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SHELTER REALTY CORP. v. ALLIED MAINTENANCE CORP.
November 29, 1977.
SHELTER REALTY CORPORATION et al., Plaintiffs,
ALLIED MAINTENANCE CORPORATION et al., Defendants.
The opinion of the court was delivered by: FRANKEL
In a private antitrust suit charging conspiratorial allocation of customers among twelve building maintenance companies, this court determined on June 13, 1977, that the case could proceed as a class action. D.C., 75 F.R.D. 34. By motion dated November 2, 1977, defendants seek a statement under 28 U.S.C. § 1292(b) that the class-action order "involves a controlling question of law as to which there is substantial ground for difference of opinion and that an immediate appeal from the order may materially advance the ultimate termination of the litigation * * *."
Despite the length and extensive scholarship in defendants' papers, this is not a suitable case for burdening the Court of Appeals under 28 U.S.C. § 1292(b). Whether or not district judges will desire it to be so, the determination allowing a class action to proceed involves a particular appraisal of specific facts and is to a measurable extent discretionary. For better or worse, the task has been performed here. The prospect of finding a really "controlling question of law" does not seem strong even if it is not patently illusory. Indeed, the defendants' heavy reliance upon the en banc decision in Windham v. American Brands, Inc., 565 F.2d 59 (4th Cir. 1977), exposes some infirmity in their position; that decision, sustaining a district judge's denial of class action treatment, stressed centrally the place of discretion at nisi prius in such decisions.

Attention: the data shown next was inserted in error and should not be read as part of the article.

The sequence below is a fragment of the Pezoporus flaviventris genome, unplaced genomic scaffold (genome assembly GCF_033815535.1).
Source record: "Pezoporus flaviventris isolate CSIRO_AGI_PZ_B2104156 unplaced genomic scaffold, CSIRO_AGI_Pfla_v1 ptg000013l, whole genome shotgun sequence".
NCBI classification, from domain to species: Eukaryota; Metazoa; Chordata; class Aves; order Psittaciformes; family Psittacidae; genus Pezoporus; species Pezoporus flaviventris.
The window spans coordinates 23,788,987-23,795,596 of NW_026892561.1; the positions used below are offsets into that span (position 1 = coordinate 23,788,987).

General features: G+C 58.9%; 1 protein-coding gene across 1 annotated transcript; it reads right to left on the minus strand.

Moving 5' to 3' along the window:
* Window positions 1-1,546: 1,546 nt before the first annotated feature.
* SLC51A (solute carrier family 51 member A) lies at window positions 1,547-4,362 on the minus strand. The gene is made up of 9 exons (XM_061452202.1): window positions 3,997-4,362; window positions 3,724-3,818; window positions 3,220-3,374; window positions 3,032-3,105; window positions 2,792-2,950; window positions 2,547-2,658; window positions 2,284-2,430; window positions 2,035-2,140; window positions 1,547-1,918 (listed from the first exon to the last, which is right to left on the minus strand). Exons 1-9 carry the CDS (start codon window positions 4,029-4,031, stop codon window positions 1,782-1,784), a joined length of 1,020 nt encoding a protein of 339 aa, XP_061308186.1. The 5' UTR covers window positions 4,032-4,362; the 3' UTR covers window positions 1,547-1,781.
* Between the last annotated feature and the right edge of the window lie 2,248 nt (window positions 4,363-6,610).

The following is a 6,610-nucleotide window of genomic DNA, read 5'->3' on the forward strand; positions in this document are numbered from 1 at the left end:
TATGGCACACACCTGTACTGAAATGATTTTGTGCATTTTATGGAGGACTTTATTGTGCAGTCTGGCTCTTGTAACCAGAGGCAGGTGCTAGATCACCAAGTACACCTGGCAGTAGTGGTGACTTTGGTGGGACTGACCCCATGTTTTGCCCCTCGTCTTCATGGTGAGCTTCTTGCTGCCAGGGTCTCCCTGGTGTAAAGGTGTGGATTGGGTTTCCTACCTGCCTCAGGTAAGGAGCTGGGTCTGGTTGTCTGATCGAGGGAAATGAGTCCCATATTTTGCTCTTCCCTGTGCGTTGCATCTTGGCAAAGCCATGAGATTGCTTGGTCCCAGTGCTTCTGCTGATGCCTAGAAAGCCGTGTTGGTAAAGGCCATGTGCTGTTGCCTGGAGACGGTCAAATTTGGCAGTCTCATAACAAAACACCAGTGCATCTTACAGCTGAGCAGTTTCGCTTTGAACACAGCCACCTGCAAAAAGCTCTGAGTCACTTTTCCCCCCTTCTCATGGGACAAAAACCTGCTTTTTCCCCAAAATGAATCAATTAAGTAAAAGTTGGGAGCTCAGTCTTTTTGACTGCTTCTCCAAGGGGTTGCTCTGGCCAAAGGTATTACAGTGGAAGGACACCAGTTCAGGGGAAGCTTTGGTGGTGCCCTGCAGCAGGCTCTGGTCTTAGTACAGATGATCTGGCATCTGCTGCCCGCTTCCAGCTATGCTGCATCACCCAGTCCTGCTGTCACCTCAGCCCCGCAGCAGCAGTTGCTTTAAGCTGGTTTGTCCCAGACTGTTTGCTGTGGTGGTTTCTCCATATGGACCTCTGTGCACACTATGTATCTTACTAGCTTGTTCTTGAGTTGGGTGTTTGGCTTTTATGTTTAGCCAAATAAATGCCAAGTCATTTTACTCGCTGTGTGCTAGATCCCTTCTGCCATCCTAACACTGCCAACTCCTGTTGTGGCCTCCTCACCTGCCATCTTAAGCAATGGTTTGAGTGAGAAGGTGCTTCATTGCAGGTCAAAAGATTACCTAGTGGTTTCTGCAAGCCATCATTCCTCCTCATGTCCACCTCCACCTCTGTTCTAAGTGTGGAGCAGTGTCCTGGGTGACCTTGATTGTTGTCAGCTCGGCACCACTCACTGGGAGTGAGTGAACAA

The court notes with interest, if not with favor, defendants' in terrorem prediction that no matter how the common questions may be decided in this case, there is a prospect "that proof of damages and injury would require extensive individualized trials."* The point is echoed in the Windham case, defendants' prime authority, which noted approvingly a district judge's fear that "if he certified [that antitrust suit] as a class action, the court would be swamped by an overwhelming deluge of mini-trials, in which the potential claimants would be entitled to a jury trial, and which would engage the time and attention of the court for years to come." Windham, supra, at p. 67. Respectfully, however, this court notes that experience with class actions does not put much flesh on specters of that kind. There is reason to believe that civilized litigants and attorneys find ways to settle individual claims where the questions of general application go against defendants. But, of course, that hope or possibility may not be realized. In the rare cases where this is so, it is more fitting that the work of adjudication be done than that the multiplicity of claimants be blocked at the threshold by denial of the class-action procedure designed to give them an effective day in court.
Defendants' application is denied. So ordered.
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